- Accounting fees. The biggest things that will impact on the budgeting for accounting fees is the capacity of your in-house accounting team, the type of transaction (stock vs. asset), and the complexities of the deal structure. The latest couple of transactions that Zweig Group has worked on were able to use almost exclusively in-house accounting plus minimal tax at the end.
- Tail liability insurance costs. This fee is commonly overlooked but is quite important for your firm. Tail liability insurance gives your business protection for claims in times of transition, such as a merger or acquisition. This is regularly a cost of three years of the average professional liability expense that the target has paid in the past. Normally this fee is split equally between the parties, though the seller will tell you the buyer always pays it (that’s not true, but such is the negotiation game!).
- The rule of thumb guidance toward these costs is between 5 percent and 20 percent of the total consideration for each transactional cost. It’s a wide range, but of course every deal is different. Figuring out the structure of the deal first is essential so you can get a better estimate of what these costs may be.
Deal structuring. There are many creative ways to structure a deal to offset the amount of cash due at closing and to incentivize both parties for mutual success and motivation. The typical rule of thumb when structuring a deal is 50 percent to 70 percent cash at closing of the total consideration (or purchase price) and the rest can be tied into a promissory note or an earn-out.
Promissory notes are typically a three-year installment of principal with an agreed interest rate (similarly to a money market fund rate) paid annually. This part of the deal structure is where you typically see the buyer take on debt to finance the acquisition, if necessary. An earn-out is a pricing structure where the target company must “earn/grow” part of their purchase price, based on performance of the business after the acquisition. Earn-outs provisions are usually employed to bridge a valuation gap between buyer and target.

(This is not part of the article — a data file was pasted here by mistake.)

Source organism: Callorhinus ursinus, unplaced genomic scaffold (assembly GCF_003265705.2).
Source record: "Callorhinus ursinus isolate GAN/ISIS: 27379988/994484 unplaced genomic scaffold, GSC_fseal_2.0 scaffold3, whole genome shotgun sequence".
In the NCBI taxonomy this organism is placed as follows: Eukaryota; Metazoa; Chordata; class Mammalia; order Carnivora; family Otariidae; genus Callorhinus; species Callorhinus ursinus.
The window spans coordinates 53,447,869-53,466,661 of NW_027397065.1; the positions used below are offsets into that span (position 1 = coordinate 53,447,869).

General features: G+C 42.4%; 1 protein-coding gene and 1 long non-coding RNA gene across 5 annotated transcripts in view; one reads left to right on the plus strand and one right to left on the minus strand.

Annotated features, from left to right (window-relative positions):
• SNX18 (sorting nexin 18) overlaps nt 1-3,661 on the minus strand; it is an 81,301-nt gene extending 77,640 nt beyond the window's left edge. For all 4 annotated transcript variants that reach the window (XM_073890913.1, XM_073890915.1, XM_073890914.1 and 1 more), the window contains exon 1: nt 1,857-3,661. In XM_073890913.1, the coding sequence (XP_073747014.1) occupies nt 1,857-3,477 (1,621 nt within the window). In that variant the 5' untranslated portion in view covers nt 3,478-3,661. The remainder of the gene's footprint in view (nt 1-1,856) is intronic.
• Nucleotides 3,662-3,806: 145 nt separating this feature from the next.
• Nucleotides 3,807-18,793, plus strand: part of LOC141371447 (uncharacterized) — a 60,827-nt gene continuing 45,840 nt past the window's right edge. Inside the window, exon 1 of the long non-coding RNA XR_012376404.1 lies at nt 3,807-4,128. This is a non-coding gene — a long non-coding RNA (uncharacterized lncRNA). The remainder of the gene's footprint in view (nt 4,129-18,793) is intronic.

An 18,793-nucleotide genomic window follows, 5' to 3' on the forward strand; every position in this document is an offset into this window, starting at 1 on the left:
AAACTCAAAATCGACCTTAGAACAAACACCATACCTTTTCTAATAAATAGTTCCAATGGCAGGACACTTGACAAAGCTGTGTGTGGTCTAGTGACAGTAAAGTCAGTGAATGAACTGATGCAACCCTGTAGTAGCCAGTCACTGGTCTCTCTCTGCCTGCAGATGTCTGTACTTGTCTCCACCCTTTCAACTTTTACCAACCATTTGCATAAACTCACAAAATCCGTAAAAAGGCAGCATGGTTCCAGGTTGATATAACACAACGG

The target receives additional consideration if it achieves certain business performance goals, such as future revenue and other financial metrics. Although, Zweig Group advises that earn-outs be tied to financial metrics that are higher on the income statement, such as top-line revenue or net service revenue, compared to net income or profitability. We advise on this so the target firm emphasizes their efforts on bringing in revenue rather than minimizing expenses which could include layoffs or the removal of bonuses for employees. These are just a few examples of how to structure a deal, but there are many other ways to do so to mitigate cash at closing and encourage a successful acquisition.
These are just a few topics of conversations and questions that I have had with AEC firm owners who have considered expanding through M&A. Zweig Group advises buyers every step of the way in a buy-side engagement, including helping them determine if an acquisition is feasible and if external expansion is the right avenue for them. If you have any questions or would like to have a conversation about the benefits that M&A can present for you and your firm, please feel free to reach out to Zweig Group’s M&A team for more information. We are always happy to connect.
Adrian De la Garza, CM&AA is an advisor with Zwieg Group’s M&A advisory team. Contact him at firstname.lastname@example.org.